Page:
In his 2016 annual letter (pdf, 28 pp) to the shareholders of Berkshire Hathaway, Warren Buffett makes this observation about America’s economic dynamism.
“One word sums up our country’s achievements: miraculous. From a standing start 240 years ago – a span of time less than triple my days on earth – Americans have combined human ingenuity, a market system, a tide of talented and ambitious immigrants, and the rule of law to deliver abundance beyond any dreams of our forefathers.
“You need not be an economist to understand how well our system has worked. Just look around you. See the 75 million owner-occupied homes, the bountiful farmland, the 260 million vehicles, the hyper-productive factories, the great medical centers, the talent-filled universities, you name it – they all represent a net gain for Americans from the barren lands, primitive structures and meager output of 1776. Starting from scratch, America has amassed wealth totaling $90 trillion.”
Buffett is right about the factors that create wealth — ideas (or human ingenuity), ambition, the free market system, and the rule of law. Let’s explore some of these in more details. Continue reading →
Winston Churchill (1874 – 1965) was no saint. The English should thank god for that. He was a patriot.
He served in the British army and was a writer before he entered politics and eventually became the prime minister of Britain in 1940. He was instrumental in the victory of the Allied Powers (UK, US and USSR) over the Axis Powers (Germany, Italy and Japan) in World War II. He suffered electoral defeat in 1945 but was re-elected prime minister in 1951.
All in all, a remarkable man. He hated Indians, particularly Hindus, with a white-hot passion. Not an uncommon affliction among the colonial rulers of India, past and present. He despised MK Gandhi and called him a “half-naked fakir” — in my opinion, a description that is more accurate than Churchill intended or realized. I suspect stooges however useful cannot possibly earn the respect of those they serve. Continue reading →
We humans instinctively categorize, especially people. We are amateur primitive set-theoreticians. There are infinite ways to categorize people since humans have a humongous number of characteristics.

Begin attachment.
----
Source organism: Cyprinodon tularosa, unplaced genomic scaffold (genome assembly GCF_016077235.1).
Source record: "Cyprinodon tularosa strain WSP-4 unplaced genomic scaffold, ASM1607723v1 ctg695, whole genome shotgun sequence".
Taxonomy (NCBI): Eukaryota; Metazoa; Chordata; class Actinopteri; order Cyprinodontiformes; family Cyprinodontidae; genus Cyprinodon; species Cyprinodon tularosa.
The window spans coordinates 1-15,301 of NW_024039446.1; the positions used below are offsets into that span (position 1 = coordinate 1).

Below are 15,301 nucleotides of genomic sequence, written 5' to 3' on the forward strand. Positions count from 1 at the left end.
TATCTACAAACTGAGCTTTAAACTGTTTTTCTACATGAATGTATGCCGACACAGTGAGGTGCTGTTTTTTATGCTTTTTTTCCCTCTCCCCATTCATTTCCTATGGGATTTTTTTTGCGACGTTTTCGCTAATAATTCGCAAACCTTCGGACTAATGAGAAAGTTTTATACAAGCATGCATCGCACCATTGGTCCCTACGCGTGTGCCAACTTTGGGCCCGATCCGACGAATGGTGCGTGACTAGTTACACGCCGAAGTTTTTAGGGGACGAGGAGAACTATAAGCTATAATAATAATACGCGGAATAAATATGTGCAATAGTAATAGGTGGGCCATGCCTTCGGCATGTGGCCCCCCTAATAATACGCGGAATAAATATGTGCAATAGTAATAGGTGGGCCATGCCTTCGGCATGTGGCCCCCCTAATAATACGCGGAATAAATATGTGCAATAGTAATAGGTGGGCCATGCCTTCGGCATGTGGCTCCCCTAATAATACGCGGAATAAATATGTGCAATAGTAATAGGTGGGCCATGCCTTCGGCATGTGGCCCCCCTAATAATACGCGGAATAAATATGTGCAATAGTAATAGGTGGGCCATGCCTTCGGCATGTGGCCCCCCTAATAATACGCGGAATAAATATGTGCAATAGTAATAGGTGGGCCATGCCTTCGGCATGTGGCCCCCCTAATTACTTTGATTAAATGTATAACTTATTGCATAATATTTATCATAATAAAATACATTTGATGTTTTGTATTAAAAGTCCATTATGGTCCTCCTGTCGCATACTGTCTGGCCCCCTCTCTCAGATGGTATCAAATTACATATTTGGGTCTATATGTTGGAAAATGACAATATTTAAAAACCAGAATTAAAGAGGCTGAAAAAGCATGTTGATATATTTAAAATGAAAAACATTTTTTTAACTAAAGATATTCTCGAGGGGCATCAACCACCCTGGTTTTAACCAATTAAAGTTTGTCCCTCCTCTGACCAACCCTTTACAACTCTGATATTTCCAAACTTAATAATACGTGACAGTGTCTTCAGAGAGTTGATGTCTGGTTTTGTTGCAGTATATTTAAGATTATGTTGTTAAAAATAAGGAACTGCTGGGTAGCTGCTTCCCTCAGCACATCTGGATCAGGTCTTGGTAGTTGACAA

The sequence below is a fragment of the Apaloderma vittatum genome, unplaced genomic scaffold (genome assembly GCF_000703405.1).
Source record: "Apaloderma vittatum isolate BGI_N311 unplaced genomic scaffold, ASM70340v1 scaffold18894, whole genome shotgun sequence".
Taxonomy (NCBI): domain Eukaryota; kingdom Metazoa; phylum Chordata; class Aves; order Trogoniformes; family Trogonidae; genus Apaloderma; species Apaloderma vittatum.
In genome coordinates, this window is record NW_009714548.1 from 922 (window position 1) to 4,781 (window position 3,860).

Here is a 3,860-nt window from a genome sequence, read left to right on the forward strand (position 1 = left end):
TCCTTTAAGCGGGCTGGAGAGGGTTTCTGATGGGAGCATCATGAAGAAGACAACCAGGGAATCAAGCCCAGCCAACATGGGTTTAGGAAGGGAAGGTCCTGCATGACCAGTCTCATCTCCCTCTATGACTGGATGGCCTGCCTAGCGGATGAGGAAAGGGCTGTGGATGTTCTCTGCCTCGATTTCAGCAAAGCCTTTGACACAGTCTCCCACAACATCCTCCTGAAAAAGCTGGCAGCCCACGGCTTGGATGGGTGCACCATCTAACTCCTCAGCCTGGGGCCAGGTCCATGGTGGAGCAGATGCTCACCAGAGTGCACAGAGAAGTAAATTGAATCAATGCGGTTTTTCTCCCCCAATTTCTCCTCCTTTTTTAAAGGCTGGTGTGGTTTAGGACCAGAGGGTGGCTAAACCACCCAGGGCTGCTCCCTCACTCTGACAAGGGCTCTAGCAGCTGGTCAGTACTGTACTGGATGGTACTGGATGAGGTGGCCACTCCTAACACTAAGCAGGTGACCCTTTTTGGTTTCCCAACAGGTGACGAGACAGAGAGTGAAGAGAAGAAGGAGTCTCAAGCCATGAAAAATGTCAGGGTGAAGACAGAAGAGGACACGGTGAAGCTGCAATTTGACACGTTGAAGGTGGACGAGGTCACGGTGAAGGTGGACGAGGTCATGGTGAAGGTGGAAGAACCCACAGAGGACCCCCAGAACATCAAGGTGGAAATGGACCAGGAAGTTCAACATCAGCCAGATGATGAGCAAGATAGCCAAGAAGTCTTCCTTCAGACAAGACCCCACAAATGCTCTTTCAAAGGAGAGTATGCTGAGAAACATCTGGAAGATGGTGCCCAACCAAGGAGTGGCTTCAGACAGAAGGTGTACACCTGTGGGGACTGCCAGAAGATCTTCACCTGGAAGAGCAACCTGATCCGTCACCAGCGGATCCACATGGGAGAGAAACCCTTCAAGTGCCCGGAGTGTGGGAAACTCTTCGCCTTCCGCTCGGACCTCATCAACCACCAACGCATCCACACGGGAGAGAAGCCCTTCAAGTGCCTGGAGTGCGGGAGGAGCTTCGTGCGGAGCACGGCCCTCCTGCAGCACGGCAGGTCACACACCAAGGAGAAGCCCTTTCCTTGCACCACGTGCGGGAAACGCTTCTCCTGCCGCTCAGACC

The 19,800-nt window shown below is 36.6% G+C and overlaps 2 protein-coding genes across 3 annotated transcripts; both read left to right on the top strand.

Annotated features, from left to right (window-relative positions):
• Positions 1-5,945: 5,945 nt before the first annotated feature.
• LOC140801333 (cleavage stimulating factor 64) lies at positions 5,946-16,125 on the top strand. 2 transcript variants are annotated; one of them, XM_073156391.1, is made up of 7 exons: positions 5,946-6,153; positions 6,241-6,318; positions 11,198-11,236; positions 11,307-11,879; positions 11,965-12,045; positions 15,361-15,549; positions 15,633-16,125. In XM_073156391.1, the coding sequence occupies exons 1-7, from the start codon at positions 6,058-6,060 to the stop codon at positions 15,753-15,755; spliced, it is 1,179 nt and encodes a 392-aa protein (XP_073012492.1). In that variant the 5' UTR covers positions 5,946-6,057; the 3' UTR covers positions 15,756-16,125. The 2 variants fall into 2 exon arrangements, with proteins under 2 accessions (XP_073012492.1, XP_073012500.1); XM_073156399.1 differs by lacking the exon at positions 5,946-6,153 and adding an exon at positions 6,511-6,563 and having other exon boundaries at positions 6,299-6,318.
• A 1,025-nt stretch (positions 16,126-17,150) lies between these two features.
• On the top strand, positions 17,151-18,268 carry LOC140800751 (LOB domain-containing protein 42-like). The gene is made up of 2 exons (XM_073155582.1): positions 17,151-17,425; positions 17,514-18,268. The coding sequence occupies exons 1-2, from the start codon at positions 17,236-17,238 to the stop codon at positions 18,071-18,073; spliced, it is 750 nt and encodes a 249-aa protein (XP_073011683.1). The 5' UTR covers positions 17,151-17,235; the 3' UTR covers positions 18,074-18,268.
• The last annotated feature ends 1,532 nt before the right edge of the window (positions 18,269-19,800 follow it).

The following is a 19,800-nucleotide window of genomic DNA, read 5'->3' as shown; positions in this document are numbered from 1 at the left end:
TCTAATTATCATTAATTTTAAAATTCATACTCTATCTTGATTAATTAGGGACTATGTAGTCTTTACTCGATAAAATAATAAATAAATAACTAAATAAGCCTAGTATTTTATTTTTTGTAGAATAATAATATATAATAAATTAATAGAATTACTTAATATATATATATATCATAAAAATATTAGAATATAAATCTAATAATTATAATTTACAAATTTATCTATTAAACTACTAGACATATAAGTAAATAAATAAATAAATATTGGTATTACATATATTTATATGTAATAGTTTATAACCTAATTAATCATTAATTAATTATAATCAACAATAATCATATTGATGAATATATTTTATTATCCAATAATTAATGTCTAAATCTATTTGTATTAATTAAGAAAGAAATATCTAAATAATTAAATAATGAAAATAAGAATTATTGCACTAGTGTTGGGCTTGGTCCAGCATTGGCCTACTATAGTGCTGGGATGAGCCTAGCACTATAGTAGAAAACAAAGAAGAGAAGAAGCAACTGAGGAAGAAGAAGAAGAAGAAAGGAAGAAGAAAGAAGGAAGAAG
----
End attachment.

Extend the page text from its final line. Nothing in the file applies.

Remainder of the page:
Consider the categories of people who award prize and people who win prizes. In my view, people who institute prizes belong to the most prestigious set. I order the sets as:
People who institute prizes.
People who win prizes.
People who don’t win prizes.
People who award themselves prizes.
For example, Alfred Nobel belongs to the first set; Einstein to the second set; ordinary grunts like us, who never come within shouting distance of any prestigious award make up the majority of humanity, belong to the third set. We are mostly harmless and generally unimpressive. Continue reading →
A comp sci joke claims that there are 10 kinds of people: those who understand binary numerals and those who don’t. Being a former computer science student myself, I find it tickles my funny bone. Continue reading →
Charging home owners’ association dues based on the size of the property is common practice in many places across the world. Is that economically efficient and is it equitable? The short answer to the question raised by reader Mr Baransam1 is yes. The longer answer needs to start with distinguishing different categories of goods that are produced, traded and consumed.
The most common category are called “private goods.” These are formally defined by being “rival” and “excludable.” The rivalrous characteristic arises from the fact that one’s consumption of the good precludes any other person from consuming it. If you eat an apple, that apple is not available for consumption by others. Excludability means that one can be prevented from consuming the good. You can lock up the apple and exclude others from consuming it. Continue reading →
Keshav Bedi asked my opinion on “the topic which is very fashionable these days here at Varsities in India, ‘Feminism’.”
I’m not familiar with what’s fashionable in Indian universities, unfortunately. I assume they’re leftist pinko swamps. I will not go there, even metaphorically. But let’s discuss femimism.
I’d like to use the Wiki description of feminism: “a range of political movements, ideologies, and social movements that share a common goal: to define, establish, and achieve political, economic, personal, and social rights for women. This includes seeking to establish equal opportunities for women in education and employment.”
I would not want to live in a society where there is a need for a feminist movement because it implies that the society (and thus the state) discriminates against a female person based on a biological characteristic that is irrelevant in the context of some particular activity, and which characteristic the person has no control over. Continue reading →